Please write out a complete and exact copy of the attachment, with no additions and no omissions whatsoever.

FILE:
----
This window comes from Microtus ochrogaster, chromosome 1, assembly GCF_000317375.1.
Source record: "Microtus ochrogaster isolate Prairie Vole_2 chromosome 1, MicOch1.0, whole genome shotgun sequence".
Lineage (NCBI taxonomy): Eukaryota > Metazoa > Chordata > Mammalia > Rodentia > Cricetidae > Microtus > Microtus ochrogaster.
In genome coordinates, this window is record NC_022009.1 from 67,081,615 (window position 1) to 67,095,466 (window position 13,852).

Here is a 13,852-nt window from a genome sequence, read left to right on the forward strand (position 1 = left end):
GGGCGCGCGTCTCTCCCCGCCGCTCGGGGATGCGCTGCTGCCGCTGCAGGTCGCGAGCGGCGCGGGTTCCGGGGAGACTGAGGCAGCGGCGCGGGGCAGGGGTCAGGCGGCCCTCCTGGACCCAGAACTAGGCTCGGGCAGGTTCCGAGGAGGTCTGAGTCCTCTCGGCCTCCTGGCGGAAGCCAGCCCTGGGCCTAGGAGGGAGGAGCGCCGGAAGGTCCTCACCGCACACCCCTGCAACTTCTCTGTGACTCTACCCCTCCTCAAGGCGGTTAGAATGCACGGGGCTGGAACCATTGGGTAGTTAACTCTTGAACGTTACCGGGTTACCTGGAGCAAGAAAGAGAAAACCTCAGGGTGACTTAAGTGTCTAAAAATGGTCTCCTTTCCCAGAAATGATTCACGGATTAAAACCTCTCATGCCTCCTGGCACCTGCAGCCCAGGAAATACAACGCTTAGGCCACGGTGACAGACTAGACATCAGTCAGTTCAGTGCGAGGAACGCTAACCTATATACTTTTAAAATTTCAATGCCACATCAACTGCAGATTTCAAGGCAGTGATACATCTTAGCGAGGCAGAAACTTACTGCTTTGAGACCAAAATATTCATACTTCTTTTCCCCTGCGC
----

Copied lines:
This window comes from Microtus ochrogaster, chromosome 1, assembly GCF_000317375.1.
Source record: "Microtus ochrogaster isolate Prairie Vole_2 chromosome 1, MicOch1.0, whole genome shotgun sequence".
Lineage (NCBI taxonomy): Eukaryota > Metazoa > Chordata > Mammalia > Rodentia > Cricetidae > Microtus > Microtus ochrogaster.
In genome coordinates, this window is record NC_022009.1 from 67,081,615 (window position 1) to 67,095,466 (window position 13,852).

Here is a 13,852-nt window from a genome sequence, read left to right on the forward strand (position 1 = left end):
GGGCGCGCGTCTCTCCCCGCCGCTCGGGGATGCGCTGCTGCCGCTGCAGGTCGCGAGCGGCGCGGGTTCCGGGGAGACTGAGGCAGCGGCGCGGGGCAGGGGTCAGGCGGCCCTCCTGGACCCAGAACTAGGCTCGGGCAGGTTCCGAGGAGGTCTGAGTCCTCTCGGCCTCCTGGCGGAAGCCAGCCCTGGGCCTAGGAGGGAGGAGCGCCGGAAGGTCCTCACCGCACACCCCTGCAACTTCTCTGTGACTCTACCCCTCCTCAAGGCGGTTAGAATGCACGGGGCTGGAACCATTGGGTAGTTAACTCTTGAACGTTACCGGGTTACCTGGAGCAAGAAAGAGAAAACCTCAGGGTGACTTAAGTGTCTAAAAATGGTCTCCTTTCCCAGAAATGATTCACGGATTAAAACCTCTCATGCCTCCTGGCACCTGCAGCCCAGGAAATACAACGCTTAGGCCACGGTGACAGACTAGACATCAGTCAGTTCAGTGCGAGGAACGCTAACCTATATACTTTTAAAATTTCAATGCCACATCAACTGCAGATTTCAAGGCAGTGATACATCTTAGCGAGGCAGAAACTTACTGCTTTGAGACCAAAATATTCATACTTCTTTTCCCCTGCGC